Monday, September 26, 2011

Work out your own salvation with fear and trembling

When I first get to the church, it’s very frustrating not to be able to open the doors. Or move the communion table.  I feel helpless. I think of trying to open the doors then realize that I just can’t.  So I go doen to the Bengldeshi copy store to pick up the bulletins. 
Deacon James is the first to arrive and opens the doors and moves the table. I’m feeling better. Andre arrives. then Amy, too. At least we’ll have music. I’m starting to feel better.
Lots on my mind today. It’s been an interesting week.  There was, of course, the execution of Troy Davis,with the  Supreme Court refusing to review the appeal.  It was the 8th straight day of protestors occupying Wall Street with virtually no mention of this occupation  in the news.  Palestine applied for official membership as a state in the United Nations. And yes, US soldiers are still in Afghanistan and Iraq. Young people continue to die. 
A number of themes emerge today. There are issues around faith and authority. In Exodus 17: 1-7, the people are grumbling again. The last time it was because of no food, this time, it’s  no water.  They are frustrated. They want to go back to Egypt. And of course, they blame Moses. And Moses has that classic pastor’s lament, "What shall I do with this people? They are ready to stone me" (Exodus 17:4.) Actually, the people are not so much whiners. With no water in the desert, they are actually desperate. 
God’s response is somewhat strange. God says to Moses, I will be standing there on the rock, strike the rock...Was God on the rock? How do you strike the rock without striking God?
I suppose it also raises for us the questiom of what is success? By earthly standards, Moses was a failure as a leader. He and the people of Israel wandered in the wilderness for 40 years. Why? Was it just because the men didn’t want to stop to ask for directions?
We expect, we want, but don’t always get,immediate success. But maybe it took that long to get the pharoah out of the people. Like they say, it is easier to get the people out of Egypt than Egypt out of the people......what pharoah do we need to get rid of?  Nancy Sehested has said that true liberation delivers us from ALL that binds us, diminshes us, enslaves us.  We have to revisit what we call success or ourselves from any internal pharoah, any internalized Egypt. 
In the gospel, Matthew 21: 23-32, we are faced with the issue of  authority...By what authority does Jesus do what he does? He answers in terms of our seeing what it is that he does. The holy people miss it, but the tax collectors and prostitutes get it. Who are the  tax collectors and prostitutes?  They are moral outsiders. The unclean. Steroypical outsiders. (Who are ours? The people on our steps?) Is this  name calling on Jesus’ part or the expression of a preferential option? Jesus’ actions are their own authority.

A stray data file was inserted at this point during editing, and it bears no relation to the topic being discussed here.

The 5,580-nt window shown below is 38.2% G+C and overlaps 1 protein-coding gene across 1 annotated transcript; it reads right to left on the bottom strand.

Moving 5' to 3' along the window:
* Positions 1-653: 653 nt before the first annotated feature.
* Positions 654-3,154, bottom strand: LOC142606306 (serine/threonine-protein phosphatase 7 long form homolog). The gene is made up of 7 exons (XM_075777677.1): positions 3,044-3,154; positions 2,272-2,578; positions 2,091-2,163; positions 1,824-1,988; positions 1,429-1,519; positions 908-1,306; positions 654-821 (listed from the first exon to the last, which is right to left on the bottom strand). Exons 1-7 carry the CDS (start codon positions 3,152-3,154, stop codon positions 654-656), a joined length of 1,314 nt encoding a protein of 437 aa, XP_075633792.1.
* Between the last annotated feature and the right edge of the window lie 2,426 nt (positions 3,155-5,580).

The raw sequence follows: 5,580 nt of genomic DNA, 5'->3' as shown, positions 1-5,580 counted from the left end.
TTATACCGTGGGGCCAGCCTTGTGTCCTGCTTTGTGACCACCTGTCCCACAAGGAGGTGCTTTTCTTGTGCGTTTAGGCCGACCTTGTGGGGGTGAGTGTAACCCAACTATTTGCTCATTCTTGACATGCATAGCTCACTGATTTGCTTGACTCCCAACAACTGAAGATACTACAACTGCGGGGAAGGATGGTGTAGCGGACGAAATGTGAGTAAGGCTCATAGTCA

Then we have the two sons. The one who says says he’ll work is a no-show. The one who says no at first shows up, gets the job done.  Tax collectors and prostitutes again.   I’m remembering Chuck Mac Donald, my snow shoveling buddy from last winter. Who asked if I was the minister or just someone paid by the minister to be there. When I convinced him that I was indeed the minister he said, Well, then I suppose I have to help you. I don’t want to, but I’m going to. And for the next hour he and his son shovelled their way down 86th Street. ( ) That’s what this is about.  
1 billion of us live in richest nations, 5 billion  in the poorest. How do we think of ourselves? How do we relate? And where are we in these stories? Who are we in these stories?
The answer, I believe is  that passage we read thismorning from Phillipians (2:13)  now in my absence, work out your own salvation with fear and trembling
Yes, we must work out our own salvation in fear and trembling, living with passion, being willing to take risks, putting a stake in the ground, claiming our ground  and making our stand, but when we go to bed at night, be willing to  consider that we just might be wrong. 
Having the faith to step out, granting authority only to God, seeing the authority of Jesus in his life, not looking, waiting for miracles but working it out on our own in fear and trembling.
May this be our commitment, may we stand with one another on the journey.
Andre sings Come thou font of every blessing, take up our offering, sing a final hymn and gather in our circle for a blessing.  
Later today will be the last perfomance of the Dark Lady Players and the first concert in a new series. 
John (fistbump) closes the doors for us. Our worship has ended. Our service will continue. 

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